Hip fractures are a major problem to elder population, but subsequent morbidity is unclear about environmental factors and socioeconomic conditions. The study aims to investigate the incidence of hip fractures treated by the surgery; to compare the sequelae and temporal trends of hip fractures; to evaluate the seasonal effects in the subsequent short-term and long-term morbidities after hip fractures. A cohort study design is conducted using national health research datasets between 2000 and 2010. The ICD-9-CM diagnostic codes were utilized to investigate the incidence of hip fractures and the corresponding treatments. Hierarchical modeling was used to analyze the factors associated with various types of hip fractures. The results indicated that females had a lower incidence in the 30–44 age group, but a significantly higher incidence than males among those aged 60 years or older (adjusted rates 232.1 vs. 100.3 per 100,000 persons, p<0.001). The incidence of hip fractures in the low-income group showed no significant difference compared to that in the general population. There was a temporal trend of a 8.6% increase in the incidence of all types of hip fractures over the period of 2000–2010. A summer-winter variation is observed among the elderly. Hip fractures and subsequent morbidity are increasing in Taiwan’s aging society. Older age, female gender, and time periods were independent risk factors for subsequent morbidities after surgical treatment. The result of this study is useful to the healthcare policy makers and to raise the public awareness of hip fractures.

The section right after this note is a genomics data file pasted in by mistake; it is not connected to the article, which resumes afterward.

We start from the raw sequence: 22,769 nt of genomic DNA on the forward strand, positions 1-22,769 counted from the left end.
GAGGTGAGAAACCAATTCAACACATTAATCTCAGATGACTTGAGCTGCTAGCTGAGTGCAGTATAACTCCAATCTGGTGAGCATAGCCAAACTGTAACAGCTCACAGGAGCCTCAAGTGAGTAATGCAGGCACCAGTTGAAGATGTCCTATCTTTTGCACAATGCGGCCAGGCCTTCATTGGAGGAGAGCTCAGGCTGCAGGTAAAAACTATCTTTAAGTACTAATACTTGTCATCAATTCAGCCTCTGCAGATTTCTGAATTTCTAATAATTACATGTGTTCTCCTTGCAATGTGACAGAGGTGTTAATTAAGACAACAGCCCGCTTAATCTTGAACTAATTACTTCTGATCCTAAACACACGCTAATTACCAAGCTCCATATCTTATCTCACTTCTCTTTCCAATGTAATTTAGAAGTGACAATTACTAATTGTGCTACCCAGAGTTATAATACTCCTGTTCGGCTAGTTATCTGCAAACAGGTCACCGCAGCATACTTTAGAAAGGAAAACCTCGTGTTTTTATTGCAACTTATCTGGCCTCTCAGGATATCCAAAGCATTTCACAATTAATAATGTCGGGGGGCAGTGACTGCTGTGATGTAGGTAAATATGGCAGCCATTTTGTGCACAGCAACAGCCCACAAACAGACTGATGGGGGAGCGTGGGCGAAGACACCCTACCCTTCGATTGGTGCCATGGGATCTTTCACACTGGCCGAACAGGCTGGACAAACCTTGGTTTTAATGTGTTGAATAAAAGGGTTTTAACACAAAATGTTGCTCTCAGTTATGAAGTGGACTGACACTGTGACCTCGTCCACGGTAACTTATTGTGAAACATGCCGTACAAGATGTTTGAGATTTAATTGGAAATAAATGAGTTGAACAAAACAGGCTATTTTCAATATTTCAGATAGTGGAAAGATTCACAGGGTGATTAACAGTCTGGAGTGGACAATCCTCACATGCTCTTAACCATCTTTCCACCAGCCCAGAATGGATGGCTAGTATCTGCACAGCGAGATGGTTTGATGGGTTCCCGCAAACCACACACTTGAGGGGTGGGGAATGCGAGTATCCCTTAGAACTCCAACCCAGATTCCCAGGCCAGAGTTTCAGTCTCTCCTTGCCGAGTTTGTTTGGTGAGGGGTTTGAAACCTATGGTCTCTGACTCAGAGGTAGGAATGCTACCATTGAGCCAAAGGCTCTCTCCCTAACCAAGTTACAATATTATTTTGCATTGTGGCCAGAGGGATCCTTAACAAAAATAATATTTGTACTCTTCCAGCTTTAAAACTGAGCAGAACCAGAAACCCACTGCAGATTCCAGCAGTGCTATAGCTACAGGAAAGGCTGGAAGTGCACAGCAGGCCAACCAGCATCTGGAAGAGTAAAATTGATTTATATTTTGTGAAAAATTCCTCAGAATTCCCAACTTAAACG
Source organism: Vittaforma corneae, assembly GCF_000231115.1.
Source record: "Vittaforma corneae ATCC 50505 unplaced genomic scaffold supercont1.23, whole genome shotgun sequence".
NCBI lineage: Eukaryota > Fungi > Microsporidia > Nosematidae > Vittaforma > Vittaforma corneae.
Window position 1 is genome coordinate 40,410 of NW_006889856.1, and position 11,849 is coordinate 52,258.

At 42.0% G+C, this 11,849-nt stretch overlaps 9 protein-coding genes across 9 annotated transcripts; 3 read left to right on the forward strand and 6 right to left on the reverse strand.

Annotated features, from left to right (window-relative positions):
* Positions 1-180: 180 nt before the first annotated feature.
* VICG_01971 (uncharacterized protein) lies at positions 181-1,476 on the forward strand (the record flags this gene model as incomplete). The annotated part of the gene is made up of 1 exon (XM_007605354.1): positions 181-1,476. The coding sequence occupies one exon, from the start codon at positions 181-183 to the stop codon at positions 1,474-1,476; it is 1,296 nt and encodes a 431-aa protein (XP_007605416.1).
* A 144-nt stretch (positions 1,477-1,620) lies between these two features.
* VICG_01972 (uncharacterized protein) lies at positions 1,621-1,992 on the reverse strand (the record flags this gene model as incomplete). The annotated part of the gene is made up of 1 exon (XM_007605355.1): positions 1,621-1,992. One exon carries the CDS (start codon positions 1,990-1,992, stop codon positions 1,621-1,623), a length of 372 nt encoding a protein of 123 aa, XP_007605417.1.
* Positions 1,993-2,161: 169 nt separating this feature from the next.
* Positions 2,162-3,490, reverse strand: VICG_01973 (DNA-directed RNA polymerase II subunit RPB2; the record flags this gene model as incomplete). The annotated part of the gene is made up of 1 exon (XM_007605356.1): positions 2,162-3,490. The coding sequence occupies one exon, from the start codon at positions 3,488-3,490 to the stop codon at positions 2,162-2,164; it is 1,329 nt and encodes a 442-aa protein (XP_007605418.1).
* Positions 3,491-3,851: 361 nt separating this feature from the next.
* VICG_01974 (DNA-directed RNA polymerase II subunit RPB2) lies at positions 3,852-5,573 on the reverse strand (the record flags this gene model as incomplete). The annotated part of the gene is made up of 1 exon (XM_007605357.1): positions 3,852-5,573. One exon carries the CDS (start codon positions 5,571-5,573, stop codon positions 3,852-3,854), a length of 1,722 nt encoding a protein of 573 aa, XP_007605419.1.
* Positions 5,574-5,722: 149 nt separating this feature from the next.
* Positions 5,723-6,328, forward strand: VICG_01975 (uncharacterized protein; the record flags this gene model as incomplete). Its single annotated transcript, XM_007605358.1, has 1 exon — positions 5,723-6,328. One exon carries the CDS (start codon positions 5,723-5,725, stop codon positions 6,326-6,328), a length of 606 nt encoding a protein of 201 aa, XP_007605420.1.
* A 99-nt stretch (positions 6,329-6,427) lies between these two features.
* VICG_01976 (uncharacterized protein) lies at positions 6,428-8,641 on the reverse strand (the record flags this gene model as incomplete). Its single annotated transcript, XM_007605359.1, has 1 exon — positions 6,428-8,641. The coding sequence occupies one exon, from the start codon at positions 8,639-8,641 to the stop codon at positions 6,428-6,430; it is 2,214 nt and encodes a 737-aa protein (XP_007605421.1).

- hip fracture
- Taiwanese elderly